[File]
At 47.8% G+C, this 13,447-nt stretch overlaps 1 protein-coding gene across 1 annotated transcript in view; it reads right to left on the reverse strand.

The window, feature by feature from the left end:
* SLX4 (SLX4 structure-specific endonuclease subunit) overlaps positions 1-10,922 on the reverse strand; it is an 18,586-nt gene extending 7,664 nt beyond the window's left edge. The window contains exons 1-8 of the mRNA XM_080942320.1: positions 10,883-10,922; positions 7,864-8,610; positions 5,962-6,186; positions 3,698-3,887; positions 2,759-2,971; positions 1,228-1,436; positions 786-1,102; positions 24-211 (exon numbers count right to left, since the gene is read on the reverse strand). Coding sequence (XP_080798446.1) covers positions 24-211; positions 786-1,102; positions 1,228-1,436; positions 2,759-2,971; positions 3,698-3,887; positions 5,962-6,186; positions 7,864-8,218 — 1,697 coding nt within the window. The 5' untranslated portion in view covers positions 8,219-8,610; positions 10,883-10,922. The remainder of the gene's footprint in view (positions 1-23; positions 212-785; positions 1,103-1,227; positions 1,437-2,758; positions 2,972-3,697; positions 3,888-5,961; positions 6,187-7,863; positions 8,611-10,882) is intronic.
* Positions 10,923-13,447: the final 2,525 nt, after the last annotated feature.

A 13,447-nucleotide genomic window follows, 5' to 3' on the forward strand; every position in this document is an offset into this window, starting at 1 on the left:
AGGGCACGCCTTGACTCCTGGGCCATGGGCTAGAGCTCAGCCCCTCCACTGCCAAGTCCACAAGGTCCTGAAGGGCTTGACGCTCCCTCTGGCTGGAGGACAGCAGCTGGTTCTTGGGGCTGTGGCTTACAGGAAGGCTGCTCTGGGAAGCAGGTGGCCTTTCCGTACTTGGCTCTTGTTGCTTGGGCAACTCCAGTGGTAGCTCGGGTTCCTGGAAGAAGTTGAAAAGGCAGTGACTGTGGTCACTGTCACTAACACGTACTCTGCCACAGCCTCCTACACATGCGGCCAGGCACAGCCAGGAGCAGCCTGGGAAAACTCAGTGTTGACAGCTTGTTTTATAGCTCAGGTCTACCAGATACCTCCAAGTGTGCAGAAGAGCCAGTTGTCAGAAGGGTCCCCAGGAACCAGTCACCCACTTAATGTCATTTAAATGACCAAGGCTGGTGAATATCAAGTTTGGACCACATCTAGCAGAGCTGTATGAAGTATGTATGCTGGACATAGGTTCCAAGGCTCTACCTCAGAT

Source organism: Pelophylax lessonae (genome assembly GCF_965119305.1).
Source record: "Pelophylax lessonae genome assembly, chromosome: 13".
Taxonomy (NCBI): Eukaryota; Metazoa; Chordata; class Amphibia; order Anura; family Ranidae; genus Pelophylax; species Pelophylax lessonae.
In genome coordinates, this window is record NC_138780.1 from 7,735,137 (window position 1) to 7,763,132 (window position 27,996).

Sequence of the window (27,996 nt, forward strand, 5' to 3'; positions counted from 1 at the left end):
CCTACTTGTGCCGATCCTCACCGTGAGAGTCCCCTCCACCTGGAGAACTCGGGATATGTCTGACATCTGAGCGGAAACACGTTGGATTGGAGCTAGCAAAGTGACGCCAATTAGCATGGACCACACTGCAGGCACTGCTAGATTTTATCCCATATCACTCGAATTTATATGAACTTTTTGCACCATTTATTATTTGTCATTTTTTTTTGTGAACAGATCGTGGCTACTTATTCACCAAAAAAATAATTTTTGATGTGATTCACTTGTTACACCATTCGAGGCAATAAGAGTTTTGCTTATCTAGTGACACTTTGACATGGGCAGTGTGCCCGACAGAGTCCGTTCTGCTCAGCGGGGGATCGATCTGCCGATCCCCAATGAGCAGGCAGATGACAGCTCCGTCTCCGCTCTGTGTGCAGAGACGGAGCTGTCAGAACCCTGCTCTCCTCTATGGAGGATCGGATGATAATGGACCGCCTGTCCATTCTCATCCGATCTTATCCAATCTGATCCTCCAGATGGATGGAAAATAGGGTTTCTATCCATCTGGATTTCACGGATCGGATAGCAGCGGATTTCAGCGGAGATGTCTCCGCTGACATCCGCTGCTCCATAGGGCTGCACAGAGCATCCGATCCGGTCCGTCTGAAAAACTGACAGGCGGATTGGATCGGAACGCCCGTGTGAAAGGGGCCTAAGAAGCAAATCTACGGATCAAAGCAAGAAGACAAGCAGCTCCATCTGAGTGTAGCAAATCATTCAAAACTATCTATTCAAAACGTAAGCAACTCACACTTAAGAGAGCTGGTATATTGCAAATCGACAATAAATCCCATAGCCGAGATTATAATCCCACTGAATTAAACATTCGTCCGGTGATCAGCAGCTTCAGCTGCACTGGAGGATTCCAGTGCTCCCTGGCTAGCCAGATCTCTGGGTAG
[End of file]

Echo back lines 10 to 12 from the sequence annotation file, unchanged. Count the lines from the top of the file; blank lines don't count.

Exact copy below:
In genome coordinates, this window is record NC_138780.1 from 7,735,137 (window position 1) to 7,763,132 (window position 27,996).

Sequence of the window (27,996 nt, forward strand, 5' to 3'; positions counted from 1 at the left end):
CCTACTTGTGCCGATCCTCACCGTGAGAGTCCCCTCCACCTGGAGAACTCGGGATATGTCTGACATCTGAGCGGAAACACGTTGGATTGGAGCTAGCAAAGTGACGCCAATTAGCATGGACCACACTGCAGGCACTGCTAGATTTTATCCCATATCACTCGAATTTATATGAACTTTTTGCACCATTTATTATTTGTCATTTTTTTTTGTGAACAGATCGTGGCTACTTATTCACCAAAAAAATAATTTTTGATGTGATTCACTTGTTACACCATTCGAGGCAATAAGAGTTTTGCTTATCTAGTGACACTTTGACATGGGCAGTGTGCCCGACAGAGTCCGTTCTGCTCAGCGGGGGATCGATCTGCCGATCCCCAATGAGCAGGCAGATGACAGCTCCGTCTCCGCTCTGTGTGCAGAGACGGAGCTGTCAGAACCCTGCTCTCCTCTATGGAGGATCGGATGATAATGGACCGCCTGTCCATTCTCATCCGATCTTATCCAATCTGATCCTCCAGATGGATGGAAAATAGGGTTTCTATCCATCTGGATTTCACGGATCGGATAGCAGCGGATTTCAGCGGAGATGTCTCCGCTGACATCCGCTGCTCCATAGGGCTGCACAGAGCATCCGATCCGGTCCGTCTGAAAAACTGACAGGCGGATTGGATCGGAACGCCCGTGTGAAAGGGGCCTAAGAAGCAAATCTACGGATCAAAGCAAGAAGACAAGCAGCTCCATCTGAGTGTAGCAAATCATTCAAAACTATCTATTCAAAACGTAAGCAACTCACACTTAAGAGAGCTGGTATATTGCAAATCGACAATAAATCCCATAGCCGAGATTATAATCCCACTGAATTAAACATTCGTCCGGTGATCAGCAGCTTCAGCTGCACTGGAGGATTCCAGTGCTCCCTGGCTAGCCAGATCTCTGGGTAG